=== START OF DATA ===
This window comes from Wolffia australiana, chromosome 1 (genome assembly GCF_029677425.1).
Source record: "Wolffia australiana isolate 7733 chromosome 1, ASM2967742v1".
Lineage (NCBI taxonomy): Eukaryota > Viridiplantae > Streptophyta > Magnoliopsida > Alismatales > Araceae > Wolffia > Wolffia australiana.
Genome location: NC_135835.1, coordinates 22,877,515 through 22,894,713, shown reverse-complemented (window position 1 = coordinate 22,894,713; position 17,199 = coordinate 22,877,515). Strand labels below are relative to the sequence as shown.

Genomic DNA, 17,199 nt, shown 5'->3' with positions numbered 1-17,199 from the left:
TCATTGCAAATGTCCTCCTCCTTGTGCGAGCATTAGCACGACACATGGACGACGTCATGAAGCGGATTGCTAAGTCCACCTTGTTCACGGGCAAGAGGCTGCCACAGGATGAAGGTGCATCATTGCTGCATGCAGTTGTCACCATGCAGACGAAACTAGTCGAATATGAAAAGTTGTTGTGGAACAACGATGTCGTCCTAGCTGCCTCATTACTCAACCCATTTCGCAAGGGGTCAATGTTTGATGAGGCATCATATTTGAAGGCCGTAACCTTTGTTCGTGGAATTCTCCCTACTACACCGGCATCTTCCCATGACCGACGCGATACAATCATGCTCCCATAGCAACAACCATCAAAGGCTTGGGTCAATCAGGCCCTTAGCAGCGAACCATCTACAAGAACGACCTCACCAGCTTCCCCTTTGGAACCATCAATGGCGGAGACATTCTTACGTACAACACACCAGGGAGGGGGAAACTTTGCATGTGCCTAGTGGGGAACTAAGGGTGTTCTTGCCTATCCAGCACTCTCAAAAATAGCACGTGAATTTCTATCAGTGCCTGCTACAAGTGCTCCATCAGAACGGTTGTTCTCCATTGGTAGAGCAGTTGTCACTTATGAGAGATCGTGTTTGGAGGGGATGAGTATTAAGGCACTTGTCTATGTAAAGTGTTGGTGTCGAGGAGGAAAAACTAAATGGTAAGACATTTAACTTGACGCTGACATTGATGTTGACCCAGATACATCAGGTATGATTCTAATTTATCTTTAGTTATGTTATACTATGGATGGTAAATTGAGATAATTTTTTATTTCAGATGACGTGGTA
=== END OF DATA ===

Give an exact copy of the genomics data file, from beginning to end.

This window comes from Wolffia australiana, chromosome 1 (genome assembly GCF_029677425.1).
Source record: "Wolffia australiana isolate 7733 chromosome 1, ASM2967742v1".
Lineage (NCBI taxonomy): Eukaryota > Viridiplantae > Streptophyta > Magnoliopsida > Alismatales > Araceae > Wolffia > Wolffia australiana.
Genome location: NC_135835.1, coordinates 22,877,515 through 22,894,713, shown reverse-complemented (window position 1 = coordinate 22,894,713; position 17,199 = coordinate 22,877,515). Strand labels below are relative to the sequence as shown.

Genomic DNA, 17,199 nt, shown 5'->3' with positions numbered 1-17,199 from the left:
TCATTGCAAATGTCCTCCTCCTTGTGCGAGCATTAGCACGACACATGGACGACGTCATGAAGCGGATTGCTAAGTCCACCTTGTTCACGGGCAAGAGGCTGCCACAGGATGAAGGTGCATCATTGCTGCATGCAGTTGTCACCATGCAGACGAAACTAGTCGAATATGAAAAGTTGTTGTGGAACAACGATGTCGTCCTAGCTGCCTCATTACTCAACCCATTTCGCAAGGGGTCAATGTTTGATGAGGCATCATATTTGAAGGCCGTAACCTTTGTTCGTGGAATTCTCCCTACTACACCGGCATCTTCCCATGACCGACGCGATACAATCATGCTCCCATAGCAACAACCATCAAAGGCTTGGGTCAATCAGGCCCTTAGCAGCGAACCATCTACAAGAACGACCTCACCAGCTTCCCCTTTGGAACCATCAATGGCGGAGACATTCTTACGTACAACACACCAGGGAGGGGGAAACTTTGCATGTGCCTAGTGGGGAACTAAGGGTGTTCTTGCCTATCCAGCACTCTCAAAAATAGCACGTGAATTTCTATCAGTGCCTGCTACAAGTGCTCCATCAGAACGGTTGTTCTCCATTGGTAGAGCAGTTGTCACTTATGAGAGATCGTGTTTGGAGGGGATGAGTATTAAGGCACTTGTCTATGTAAAGTGTTGGTGTCGAGGAGGAAAAACTAAATGGTAAGACATTTAACTTGACGCTGACATTGATGTTGACCCAGATACATCAGGTATGATTCTAATTTATCTTTAGTTATGTTATACTATGGATGGTAAATTGAGATAATTTTTTATTTCAGATGACGTGGTA